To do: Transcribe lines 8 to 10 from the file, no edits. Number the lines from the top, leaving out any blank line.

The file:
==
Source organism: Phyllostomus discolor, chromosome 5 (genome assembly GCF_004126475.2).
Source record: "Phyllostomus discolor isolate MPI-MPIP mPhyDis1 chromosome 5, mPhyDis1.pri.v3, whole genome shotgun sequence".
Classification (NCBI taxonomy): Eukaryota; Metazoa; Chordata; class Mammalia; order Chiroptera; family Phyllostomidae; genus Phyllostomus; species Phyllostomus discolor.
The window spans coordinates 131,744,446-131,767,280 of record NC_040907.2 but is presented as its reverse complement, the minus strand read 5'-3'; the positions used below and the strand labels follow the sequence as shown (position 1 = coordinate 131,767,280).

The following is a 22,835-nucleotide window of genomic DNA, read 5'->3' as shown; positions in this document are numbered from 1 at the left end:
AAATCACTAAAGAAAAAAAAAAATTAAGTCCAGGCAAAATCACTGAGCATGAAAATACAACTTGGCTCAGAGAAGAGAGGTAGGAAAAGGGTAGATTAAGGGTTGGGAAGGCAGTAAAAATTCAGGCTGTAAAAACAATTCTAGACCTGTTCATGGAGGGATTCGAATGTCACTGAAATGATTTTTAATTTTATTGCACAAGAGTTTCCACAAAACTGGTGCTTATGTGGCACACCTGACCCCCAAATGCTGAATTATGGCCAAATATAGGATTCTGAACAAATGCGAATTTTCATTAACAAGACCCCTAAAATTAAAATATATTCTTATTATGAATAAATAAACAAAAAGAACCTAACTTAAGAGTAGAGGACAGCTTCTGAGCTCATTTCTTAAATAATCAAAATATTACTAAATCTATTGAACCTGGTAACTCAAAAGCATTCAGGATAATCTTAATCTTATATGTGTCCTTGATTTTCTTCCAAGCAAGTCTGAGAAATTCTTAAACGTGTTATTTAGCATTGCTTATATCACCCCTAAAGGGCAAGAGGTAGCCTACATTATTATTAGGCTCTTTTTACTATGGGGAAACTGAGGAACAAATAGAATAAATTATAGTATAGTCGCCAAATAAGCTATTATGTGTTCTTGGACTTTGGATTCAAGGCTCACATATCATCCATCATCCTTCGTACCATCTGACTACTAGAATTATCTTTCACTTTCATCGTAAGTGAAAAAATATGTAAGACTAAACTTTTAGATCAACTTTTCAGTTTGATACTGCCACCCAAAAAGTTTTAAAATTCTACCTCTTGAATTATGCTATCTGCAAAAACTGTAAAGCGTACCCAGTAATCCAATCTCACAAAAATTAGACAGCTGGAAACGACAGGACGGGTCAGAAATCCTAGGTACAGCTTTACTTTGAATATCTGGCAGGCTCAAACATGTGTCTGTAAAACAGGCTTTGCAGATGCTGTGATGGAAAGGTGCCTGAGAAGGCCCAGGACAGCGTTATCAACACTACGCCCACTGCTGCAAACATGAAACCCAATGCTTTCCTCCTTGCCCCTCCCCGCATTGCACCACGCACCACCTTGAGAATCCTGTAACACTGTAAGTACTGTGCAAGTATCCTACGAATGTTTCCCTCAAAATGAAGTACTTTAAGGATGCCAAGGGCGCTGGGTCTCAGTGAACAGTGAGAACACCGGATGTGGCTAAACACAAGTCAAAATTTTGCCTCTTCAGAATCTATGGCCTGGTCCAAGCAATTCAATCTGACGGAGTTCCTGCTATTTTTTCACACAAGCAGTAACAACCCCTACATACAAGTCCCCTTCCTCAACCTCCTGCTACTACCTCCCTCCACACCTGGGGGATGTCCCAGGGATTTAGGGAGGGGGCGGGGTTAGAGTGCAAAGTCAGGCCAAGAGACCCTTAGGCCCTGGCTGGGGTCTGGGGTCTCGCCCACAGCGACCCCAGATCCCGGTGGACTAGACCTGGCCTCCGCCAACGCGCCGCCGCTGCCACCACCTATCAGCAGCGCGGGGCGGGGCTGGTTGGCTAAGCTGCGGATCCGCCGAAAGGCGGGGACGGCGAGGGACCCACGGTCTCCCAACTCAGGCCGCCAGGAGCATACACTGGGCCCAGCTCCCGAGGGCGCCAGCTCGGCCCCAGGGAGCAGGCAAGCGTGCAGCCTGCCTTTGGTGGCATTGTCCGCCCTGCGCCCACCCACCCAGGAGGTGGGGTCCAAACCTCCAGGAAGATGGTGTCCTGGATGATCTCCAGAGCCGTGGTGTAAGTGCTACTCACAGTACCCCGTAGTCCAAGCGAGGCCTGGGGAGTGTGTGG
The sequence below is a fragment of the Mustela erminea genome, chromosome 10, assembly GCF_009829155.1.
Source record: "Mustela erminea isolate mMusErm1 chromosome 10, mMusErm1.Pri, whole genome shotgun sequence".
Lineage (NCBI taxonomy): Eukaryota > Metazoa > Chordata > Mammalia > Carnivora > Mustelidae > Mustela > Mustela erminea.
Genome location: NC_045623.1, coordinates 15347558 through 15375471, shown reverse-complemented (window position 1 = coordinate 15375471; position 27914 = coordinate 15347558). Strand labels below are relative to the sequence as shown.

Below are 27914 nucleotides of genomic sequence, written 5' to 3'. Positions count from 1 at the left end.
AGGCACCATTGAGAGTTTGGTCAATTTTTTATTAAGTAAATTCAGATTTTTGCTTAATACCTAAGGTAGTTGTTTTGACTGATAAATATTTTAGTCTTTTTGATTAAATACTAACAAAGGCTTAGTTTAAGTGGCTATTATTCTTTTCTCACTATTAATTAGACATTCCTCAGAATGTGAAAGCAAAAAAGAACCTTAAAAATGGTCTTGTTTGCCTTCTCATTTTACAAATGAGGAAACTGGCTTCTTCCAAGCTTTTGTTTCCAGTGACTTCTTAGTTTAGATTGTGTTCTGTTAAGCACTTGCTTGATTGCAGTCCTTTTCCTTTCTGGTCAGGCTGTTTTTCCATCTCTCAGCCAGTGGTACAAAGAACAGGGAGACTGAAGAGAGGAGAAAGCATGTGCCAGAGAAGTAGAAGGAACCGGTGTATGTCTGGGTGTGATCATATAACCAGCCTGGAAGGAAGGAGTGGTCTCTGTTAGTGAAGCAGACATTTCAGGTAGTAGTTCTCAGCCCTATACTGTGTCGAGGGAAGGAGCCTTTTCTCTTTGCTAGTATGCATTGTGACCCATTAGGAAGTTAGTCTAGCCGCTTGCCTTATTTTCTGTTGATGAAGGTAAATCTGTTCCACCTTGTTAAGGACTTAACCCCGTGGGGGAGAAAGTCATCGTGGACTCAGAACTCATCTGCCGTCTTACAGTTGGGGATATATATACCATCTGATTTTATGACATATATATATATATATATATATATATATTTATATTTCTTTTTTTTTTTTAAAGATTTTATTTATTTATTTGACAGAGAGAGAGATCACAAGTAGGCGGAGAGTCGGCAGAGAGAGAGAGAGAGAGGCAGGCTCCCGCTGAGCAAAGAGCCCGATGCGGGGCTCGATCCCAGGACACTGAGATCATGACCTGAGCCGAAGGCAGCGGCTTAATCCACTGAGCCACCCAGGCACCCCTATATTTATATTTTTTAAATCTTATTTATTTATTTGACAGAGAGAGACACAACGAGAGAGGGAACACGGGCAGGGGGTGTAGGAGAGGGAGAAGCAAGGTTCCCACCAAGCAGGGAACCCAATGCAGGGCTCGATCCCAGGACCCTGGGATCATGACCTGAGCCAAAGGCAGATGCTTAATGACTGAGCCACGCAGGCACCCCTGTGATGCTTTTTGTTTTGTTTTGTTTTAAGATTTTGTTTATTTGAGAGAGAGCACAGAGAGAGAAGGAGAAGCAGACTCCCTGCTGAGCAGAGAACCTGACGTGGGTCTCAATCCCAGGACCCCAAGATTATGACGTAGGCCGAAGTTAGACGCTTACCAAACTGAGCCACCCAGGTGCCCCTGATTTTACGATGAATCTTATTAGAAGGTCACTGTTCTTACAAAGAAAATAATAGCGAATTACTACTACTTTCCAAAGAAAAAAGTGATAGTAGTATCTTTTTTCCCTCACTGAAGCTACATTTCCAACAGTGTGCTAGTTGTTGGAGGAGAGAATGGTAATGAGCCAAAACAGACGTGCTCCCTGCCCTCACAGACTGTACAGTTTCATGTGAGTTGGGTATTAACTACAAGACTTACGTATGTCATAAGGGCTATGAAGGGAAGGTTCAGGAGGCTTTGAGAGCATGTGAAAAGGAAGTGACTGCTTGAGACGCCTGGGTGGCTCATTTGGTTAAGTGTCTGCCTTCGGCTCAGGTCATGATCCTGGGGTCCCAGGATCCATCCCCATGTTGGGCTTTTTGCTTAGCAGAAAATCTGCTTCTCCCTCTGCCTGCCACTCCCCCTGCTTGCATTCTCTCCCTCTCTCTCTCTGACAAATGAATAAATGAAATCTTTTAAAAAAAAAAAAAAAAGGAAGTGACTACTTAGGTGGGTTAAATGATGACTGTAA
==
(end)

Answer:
Source record: "Mustela erminea isolate mMusErm1 chromosome 10, mMusErm1.Pri, whole genome shotgun sequence".
Lineage (NCBI taxonomy): Eukaryota > Metazoa > Chordata > Mammalia > Carnivora > Mustelidae > Mustela > Mustela erminea.
Genome location: NC_045623.1, coordinates 15347558 through 15375471, shown reverse-complemented (window position 1 = coordinate 15375471; position 27914 = coordinate 15347558). Strand labels below are relative to the sequence as shown.